Learning About Plumbing For Residential Dwellings

Why Low Pressure From A Water Well May Be Due To An Aboveground Switch

Homeowners who rely on a well as their source of drinking water usually suspect the well pump first if a water supply problem develops. However, the pump itself is just one of several components required to deliver water from a well. A problem with low water pressure can be caused by a separate aboveground switch instead of the pump itself.

Well pump systems are so reliable that you might go for years without any hint of a problem. Because of that reliability, you are likely to notice any unusual drop in water pressure immediately. Although well pumps can eventually require maintenance, the separate pressure control switch is much easier to replace than a pump. 

Normal range of water pressure

You have probably noticed that your water pressure increases or decreases slightly when water is used. That slight change in pressure is normal. The pressurized water tank delivers a certain amount of water before the pump has to be switched on to refill the tank. If the water pressure drops to a level that is outside of the normal range, however, there is a problem somewhere in the system.

Water pressure is measured in pounds of pressure per square inch (psi). There is normally about a 20 psi differential between the lowest pressure and the highest pressure in a well water system. The aboveground switch is responsible for turning the pump on and off at the designated pressure levels. There should also be a readable pressure gauge located near the switch.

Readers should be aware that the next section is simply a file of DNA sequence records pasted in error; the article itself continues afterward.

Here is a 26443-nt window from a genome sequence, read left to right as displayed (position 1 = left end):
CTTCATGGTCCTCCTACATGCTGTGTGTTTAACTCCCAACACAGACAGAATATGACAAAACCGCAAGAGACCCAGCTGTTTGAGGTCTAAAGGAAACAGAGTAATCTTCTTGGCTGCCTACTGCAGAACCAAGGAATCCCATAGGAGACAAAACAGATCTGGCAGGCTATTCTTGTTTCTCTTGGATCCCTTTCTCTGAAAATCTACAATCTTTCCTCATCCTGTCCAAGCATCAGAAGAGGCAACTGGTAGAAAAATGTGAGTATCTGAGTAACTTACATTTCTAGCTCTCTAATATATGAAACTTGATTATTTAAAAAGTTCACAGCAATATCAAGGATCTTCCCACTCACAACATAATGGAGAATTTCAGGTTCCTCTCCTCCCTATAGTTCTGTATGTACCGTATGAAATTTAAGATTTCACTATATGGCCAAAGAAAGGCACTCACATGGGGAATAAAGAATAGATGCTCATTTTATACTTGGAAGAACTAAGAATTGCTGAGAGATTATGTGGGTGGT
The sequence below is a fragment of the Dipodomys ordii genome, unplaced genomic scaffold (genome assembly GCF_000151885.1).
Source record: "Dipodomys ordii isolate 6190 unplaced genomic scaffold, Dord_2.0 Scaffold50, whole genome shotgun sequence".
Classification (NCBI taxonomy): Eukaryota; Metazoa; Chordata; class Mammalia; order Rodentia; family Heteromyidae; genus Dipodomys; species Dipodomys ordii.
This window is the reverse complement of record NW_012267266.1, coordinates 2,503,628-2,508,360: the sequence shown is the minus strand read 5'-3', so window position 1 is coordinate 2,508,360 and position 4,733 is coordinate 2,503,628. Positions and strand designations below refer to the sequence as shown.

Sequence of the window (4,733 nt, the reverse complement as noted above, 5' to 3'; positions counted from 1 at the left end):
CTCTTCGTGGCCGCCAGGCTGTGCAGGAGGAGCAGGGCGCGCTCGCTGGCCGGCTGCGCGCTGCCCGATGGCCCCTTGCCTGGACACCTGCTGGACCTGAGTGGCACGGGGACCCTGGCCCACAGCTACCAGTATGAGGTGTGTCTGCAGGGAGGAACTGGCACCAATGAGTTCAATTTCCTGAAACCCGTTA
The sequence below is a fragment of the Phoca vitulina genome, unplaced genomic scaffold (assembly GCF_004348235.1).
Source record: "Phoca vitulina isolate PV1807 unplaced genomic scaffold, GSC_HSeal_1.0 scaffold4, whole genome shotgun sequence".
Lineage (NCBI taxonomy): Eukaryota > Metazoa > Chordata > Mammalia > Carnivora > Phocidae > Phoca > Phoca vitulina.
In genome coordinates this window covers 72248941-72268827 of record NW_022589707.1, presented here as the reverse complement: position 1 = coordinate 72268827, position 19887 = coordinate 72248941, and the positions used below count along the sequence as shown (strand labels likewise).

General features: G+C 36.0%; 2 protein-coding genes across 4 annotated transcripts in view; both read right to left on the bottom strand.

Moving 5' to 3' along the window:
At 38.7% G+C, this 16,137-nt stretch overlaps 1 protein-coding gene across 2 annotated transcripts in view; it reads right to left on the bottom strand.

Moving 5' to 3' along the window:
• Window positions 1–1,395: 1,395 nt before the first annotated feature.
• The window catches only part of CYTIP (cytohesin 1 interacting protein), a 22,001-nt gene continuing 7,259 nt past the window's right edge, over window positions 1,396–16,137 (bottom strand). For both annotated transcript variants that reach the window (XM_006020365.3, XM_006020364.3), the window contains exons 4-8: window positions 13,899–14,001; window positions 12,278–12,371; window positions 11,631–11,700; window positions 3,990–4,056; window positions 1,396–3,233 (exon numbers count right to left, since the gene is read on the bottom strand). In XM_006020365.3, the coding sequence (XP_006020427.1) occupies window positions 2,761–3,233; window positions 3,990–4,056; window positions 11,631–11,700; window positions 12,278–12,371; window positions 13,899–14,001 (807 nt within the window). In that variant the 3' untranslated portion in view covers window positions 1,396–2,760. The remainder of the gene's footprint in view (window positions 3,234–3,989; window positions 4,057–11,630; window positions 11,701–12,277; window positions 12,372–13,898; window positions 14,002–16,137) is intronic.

Pressure gauge readings

If the gauge is working properly, the pressure reading should change quickly in response to increases or decreases in system pressure. To observe the actions of the gauge, open up a faucet or a water outlet. The lowest pressure reading should typically reach either 20 psi or 30 psi, depending on your switch settings. At that point, the gauge should begin to move upward and stop at either 40 psi or 50 psi.

The 20 psi differential in pressure is essential to prolong the life of the pump. When the pump is not running, the compressed air in the pressure tank pushes water out of the tank as water is needed. As a result, the pump runs fewer cycles and undergoes less wear. If your system is reaching the correct high-pressure level, the well pump is probably working correctly.

If your water pressure drops below 20 psi, the switch may be failing to turn the pump on. If your highest water pressure is normally 50 psi, a low-pressure reading of less than 30 psi may also be due to a defective switch. Contact a plumber for further assistance in well pump repairs.